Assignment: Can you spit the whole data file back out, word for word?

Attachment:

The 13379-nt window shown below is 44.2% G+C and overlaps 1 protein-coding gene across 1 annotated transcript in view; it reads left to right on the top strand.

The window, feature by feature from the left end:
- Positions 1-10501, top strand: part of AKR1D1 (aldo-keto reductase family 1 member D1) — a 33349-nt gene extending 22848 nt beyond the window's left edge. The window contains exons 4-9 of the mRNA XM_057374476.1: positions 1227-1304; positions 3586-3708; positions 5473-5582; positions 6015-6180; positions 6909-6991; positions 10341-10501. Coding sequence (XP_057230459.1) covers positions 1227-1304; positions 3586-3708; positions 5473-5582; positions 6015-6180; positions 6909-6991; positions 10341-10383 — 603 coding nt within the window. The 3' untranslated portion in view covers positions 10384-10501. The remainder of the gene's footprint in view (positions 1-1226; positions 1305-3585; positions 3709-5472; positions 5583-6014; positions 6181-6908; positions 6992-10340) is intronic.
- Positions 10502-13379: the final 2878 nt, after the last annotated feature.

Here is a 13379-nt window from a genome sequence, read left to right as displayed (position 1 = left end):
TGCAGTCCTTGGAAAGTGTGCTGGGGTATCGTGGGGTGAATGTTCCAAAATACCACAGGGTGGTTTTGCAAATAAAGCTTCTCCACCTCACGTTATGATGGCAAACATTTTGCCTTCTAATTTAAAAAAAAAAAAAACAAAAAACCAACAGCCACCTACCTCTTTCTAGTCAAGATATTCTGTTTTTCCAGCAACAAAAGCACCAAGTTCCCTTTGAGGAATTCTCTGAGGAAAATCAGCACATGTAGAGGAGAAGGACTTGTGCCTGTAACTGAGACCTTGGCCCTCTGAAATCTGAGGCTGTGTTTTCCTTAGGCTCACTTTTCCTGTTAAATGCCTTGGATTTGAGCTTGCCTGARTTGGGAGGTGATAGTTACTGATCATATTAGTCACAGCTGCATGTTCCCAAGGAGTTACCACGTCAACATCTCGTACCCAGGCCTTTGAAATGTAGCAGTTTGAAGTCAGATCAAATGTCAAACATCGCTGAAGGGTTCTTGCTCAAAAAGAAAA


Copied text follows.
The 13379-nt window shown below is 44.2% G+C and overlaps 1 protein-coding gene across 1 annotated transcript in view; it reads left to right on the top strand.

The window, feature by feature from the left end:
- Positions 1-10501, top strand: part of AKR1D1 (aldo-keto reductase family 1 member D1) — a 33349-nt gene extending 22848 nt beyond the window's left edge. The window contains exons 4-9 of the mRNA XM_057374476.1: positions 1227-1304; positions 3586-3708; positions 5473-5582; positions 6015-6180; positions 6909-6991; positions 10341-10501. Coding sequence (XP_057230459.1) covers positions 1227-1304; positions 3586-3708; positions 5473-5582; positions 6015-6180; positions 6909-6991; positions 10341-10383 — 603 coding nt within the window. The 3' untranslated portion in view covers positions 10384-10501. The remainder of the gene's footprint in view (positions 1-1226; positions 1305-3585; positions 3709-5472; positions 5583-6014; positions 6181-6908; positions 6992-10340) is intronic.
- Positions 10502-13379: the final 2878 nt, after the last annotated feature.

Here is a 13379-nt window from a genome sequence, read left to right as displayed (position 1 = left end):
TGCAGTCCTTGGAAAGTGTGCTGGGGTATCGTGGGGTGAATGTTCCAAAATACCACAGGGTGGTTTTGCAAATAAAGCTTCTCCACCTCACGTTATGATGGCAAACATTTTGCCTTCTAATTTAAAAAAAAAAAAAACAAAAAACCAACAGCCACCTACCTCTTTCTAGTCAAGATATTCTGTTTTTCCAGCAACAAAAGCACCAAGTTCCCTTTGAGGAATTCTCTGAGGAAAATCAGCACATGTAGAGGAGAAGGACTTGTGCCTGTAACTGAGACCTTGGCCCTCTGAAATCTGAGGCTGTGTTTTCCTTAGGCTCACTTTTCCTGTTAAATGCCTTGGATTTGAGCTTGCCTGARTTGGGAGGTGATAGTTACTGATCATATTAGTCACAGCTGCATGTTCCCAAGGAGTTACCACGTCAACATCTCGTACCCAGGCCTTTGAAATGTAGCAGTTTGAAGTCAGATCAAATGTCAAACATCGCTGAAGGGTTCTTGCTCAAAAAGAAAA